Washington Monument measures slightly shorter on Presidents Day

Monument is about 10 inches smaller because of new starting point, technology

Patriots stood tall for America on Monday in celebration of George Washington’s birthday. But the monument that bears his name measured about 10 inches smaller than had been thought.

The latest measurements of the Washington Monument were announced on Monday by U.S. officials, just in time for the holiday commemorating the birth of Washington, the father of his country. The celebration has been broadened to include Abraham Lincoln, whose birthday on Feb. 12 used to be a separate holiday in many parts of the country.

Now the day, the third Monday in February, has come to be known as Presidents Day, in honor of both leaders and the institution of the presidency.

It is not just the holiday that has been redefined; the monument itself has been re-measured and found to be shorter, mainly because the original measuring points have changed and, in part, because of the greater accuracy of modern devices.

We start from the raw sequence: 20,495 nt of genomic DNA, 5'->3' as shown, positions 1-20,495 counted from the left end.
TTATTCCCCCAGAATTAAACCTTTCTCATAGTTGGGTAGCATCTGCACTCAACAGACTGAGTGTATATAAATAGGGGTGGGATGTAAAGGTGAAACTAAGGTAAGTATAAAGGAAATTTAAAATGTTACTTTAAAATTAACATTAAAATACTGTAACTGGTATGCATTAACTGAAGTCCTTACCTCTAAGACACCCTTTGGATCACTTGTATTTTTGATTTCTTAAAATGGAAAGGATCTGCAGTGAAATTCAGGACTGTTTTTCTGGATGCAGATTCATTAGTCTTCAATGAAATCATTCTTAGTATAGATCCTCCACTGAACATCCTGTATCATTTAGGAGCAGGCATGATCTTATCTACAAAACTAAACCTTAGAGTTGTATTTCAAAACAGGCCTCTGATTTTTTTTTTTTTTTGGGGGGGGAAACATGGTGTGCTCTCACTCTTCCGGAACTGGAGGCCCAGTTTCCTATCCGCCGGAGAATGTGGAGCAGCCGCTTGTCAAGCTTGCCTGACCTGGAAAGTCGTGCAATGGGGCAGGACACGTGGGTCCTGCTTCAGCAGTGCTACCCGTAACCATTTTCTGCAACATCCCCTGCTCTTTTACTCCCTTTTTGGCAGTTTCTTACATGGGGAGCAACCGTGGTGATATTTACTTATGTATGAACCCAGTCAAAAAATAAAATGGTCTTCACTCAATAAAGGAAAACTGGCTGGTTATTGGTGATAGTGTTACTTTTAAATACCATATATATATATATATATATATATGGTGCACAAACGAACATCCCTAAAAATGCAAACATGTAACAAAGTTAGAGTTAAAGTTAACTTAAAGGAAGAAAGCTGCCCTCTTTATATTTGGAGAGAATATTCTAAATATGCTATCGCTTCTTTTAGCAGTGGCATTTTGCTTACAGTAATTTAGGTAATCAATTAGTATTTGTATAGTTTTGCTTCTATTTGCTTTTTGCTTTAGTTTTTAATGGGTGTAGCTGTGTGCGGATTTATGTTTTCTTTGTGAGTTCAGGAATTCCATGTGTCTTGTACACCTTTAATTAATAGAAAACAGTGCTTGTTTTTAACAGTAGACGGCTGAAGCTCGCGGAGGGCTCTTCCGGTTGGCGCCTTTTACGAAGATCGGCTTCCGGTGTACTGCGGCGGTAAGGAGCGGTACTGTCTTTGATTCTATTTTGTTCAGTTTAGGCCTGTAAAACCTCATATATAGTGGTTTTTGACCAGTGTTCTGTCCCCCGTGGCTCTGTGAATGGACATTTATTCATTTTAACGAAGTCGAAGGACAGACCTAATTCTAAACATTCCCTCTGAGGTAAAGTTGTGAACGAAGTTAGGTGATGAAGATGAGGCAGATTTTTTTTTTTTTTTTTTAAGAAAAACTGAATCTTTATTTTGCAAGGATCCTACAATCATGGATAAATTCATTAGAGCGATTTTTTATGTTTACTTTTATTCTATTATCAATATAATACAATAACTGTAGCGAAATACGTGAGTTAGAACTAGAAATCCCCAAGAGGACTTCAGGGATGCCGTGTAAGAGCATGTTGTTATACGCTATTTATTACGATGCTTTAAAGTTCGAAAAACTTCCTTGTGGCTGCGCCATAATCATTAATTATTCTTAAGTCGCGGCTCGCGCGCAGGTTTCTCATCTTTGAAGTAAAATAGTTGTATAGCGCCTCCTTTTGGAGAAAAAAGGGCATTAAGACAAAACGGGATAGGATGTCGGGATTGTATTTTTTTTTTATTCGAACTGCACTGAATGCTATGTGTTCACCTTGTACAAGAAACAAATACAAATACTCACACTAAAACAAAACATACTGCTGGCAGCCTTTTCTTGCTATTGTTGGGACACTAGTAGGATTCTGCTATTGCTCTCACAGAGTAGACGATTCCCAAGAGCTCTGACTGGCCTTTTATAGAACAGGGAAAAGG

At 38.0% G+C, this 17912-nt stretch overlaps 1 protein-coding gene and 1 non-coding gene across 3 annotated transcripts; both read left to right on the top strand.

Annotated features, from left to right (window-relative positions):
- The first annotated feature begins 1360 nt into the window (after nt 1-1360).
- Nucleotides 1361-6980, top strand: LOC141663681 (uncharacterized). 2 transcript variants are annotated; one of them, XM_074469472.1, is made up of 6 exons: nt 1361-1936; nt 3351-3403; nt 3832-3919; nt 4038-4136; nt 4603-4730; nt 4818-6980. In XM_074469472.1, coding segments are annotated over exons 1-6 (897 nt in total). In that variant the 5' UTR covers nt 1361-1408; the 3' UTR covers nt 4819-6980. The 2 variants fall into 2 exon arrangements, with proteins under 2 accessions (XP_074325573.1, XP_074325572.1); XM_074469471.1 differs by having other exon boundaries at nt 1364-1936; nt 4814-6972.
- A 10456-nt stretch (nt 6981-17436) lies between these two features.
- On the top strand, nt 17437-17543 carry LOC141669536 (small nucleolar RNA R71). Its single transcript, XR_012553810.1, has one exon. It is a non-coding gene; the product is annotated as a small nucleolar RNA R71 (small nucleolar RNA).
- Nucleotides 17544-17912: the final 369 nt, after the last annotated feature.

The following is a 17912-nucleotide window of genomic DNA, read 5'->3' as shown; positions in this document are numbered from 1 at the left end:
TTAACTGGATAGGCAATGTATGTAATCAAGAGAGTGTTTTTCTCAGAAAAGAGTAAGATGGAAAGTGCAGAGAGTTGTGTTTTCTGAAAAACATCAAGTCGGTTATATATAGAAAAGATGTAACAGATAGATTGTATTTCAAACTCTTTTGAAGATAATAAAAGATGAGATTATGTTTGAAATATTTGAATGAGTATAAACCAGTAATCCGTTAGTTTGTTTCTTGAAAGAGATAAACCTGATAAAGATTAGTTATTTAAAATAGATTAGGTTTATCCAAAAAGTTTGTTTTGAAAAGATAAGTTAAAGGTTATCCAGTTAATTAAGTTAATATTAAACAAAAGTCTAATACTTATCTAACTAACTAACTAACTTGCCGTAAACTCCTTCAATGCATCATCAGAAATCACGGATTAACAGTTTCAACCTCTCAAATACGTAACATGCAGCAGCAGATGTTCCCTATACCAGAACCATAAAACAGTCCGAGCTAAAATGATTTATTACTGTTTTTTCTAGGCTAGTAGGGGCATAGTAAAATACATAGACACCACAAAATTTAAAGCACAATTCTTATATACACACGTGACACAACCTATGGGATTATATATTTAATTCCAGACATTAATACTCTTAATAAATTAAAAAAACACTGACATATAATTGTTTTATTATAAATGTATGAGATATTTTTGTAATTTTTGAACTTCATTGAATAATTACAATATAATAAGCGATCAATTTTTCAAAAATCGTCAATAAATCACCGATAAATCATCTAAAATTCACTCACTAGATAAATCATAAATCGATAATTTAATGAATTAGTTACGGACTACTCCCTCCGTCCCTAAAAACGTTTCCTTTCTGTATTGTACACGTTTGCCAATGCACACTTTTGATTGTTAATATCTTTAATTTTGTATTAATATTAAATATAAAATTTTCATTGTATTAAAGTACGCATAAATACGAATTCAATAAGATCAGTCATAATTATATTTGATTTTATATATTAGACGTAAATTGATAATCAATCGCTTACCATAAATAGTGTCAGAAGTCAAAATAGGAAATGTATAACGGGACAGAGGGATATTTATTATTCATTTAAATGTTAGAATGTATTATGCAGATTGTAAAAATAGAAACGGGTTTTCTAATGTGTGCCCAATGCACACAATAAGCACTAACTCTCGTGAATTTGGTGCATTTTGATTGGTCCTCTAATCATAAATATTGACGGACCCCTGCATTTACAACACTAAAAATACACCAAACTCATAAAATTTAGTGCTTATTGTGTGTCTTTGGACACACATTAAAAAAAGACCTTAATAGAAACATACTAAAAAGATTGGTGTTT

“The building has absolutely not shrunk,” Mike Litterst, a spokesman for the National Park Service, told the Los Angeles Times. “It’s a new measurement with new techniques and a new starting point.”

The Washington Monument juts into the skies of Washington, D.C., and was originally measured by Lt. Col. Thomas Casey in 1884. It was found then to be 555 feet, 5 1/8 inches.

The latest measurement, however, found the marble obelisk to be 554 feet, 7 and 11/32 inches as measured from the main entrance to the top.

The original measurement had been confirmed by other measurements, including one in 1999. But modern international standards from the Council of Tall Buildings and Urban Habitat, the keepers of the official guidelines for measuring buildings, in 2014 called for a different base point than what once was used.

The 19th century measurement was commemorated by brass markers still in the ground. Those four markers are about 9 inches lower than the main entrance, accounting for almost all of the change, said Ben Sherman, a spokesman for the National Oceanic and Atmospheric Administration’s National Geodetic Survey, which performed the new measurement.

“The four marks we believe Casey and the Army Corp of Engineers used were about 9 inches lower,” Sherman said. “There has been some better measurement that comes from new technology, but most of the change is from your start.”

The latest measurement was done while the monument was still recovering from a 2011 earthquake. Earlier survey results showed the monument did not sink any further into the ground as a result of the 5.8-magnitude quake.

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